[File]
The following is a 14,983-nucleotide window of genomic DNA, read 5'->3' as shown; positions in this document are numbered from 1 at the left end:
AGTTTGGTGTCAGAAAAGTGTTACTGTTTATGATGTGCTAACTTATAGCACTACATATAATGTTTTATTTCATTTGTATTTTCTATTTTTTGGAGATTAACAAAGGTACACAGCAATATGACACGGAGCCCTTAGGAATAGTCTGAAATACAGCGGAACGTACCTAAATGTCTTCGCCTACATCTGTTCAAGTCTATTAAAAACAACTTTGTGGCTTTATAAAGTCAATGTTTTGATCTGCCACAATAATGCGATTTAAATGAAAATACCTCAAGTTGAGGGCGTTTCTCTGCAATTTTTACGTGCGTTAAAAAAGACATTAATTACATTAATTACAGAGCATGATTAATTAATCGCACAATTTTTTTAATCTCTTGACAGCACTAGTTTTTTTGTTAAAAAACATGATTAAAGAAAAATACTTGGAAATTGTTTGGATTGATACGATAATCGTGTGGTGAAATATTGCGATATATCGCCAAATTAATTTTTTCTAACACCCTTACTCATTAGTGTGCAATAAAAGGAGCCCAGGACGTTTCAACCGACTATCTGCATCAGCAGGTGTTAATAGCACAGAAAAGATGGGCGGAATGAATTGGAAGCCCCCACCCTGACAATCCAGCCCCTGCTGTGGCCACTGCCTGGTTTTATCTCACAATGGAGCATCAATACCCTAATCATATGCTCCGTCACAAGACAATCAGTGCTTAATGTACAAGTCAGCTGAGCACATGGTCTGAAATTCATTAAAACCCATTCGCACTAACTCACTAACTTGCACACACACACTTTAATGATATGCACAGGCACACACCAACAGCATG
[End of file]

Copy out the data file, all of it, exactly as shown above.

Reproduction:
The following is a 14,983-nucleotide window of genomic DNA, read 5'->3' as shown; positions in this document are numbered from 1 at the left end:
AGTTTGGTGTCAGAAAAGTGTTACTGTTTATGATGTGCTAACTTATAGCACTACATATAATGTTTTATTTCATTTGTATTTTCTATTTTTTGGAGATTAACAAAGGTACACAGCAATATGACACGGAGCCCTTAGGAATAGTCTGAAATACAGCGGAACGTACCTAAATGTCTTCGCCTACATCTGTTCAAGTCTATTAAAAACAACTTTGTGGCTTTATAAAGTCAATGTTTTGATCTGCCACAATAATGCGATTTAAATGAAAATACCTCAAGTTGAGGGCGTTTCTCTGCAATTTTTACGTGCGTTAAAAAAGACATTAATTACATTAATTACAGAGCATGATTAATTAATCGCACAATTTTTTTAATCTCTTGACAGCACTAGTTTTTTTGTTAAAAAACATGATTAAAGAAAAATACTTGGAAATTGTTTGGATTGATACGATAATCGTGTGGTGAAATATTGCGATATATCGCCAAATTAATTTTTTCTAACACCCTTACTCATTAGTGTGCAATAAAAGGAGCCCAGGACGTTTCAACCGACTATCTGCATCAGCAGGTGTTAATAGCACAGAAAAGATGGGCGGAATGAATTGGAAGCCCCCACCCTGACAATCCAGCCCCTGCTGTGGCCACTGCCTGGTTTTATCTCACAATGGAGCATCAATACCCTAATCATATGCTCCGTCACAAGACAATCAGTGCTTAATGTACAAGTCAGCTGAGCACATGGTCTGAAATTCATTAAAACCCATTCGCACTAACTCACTAACTTGCACACACACACTTTAATGATATGCACAGGCACACACCAACAGCATG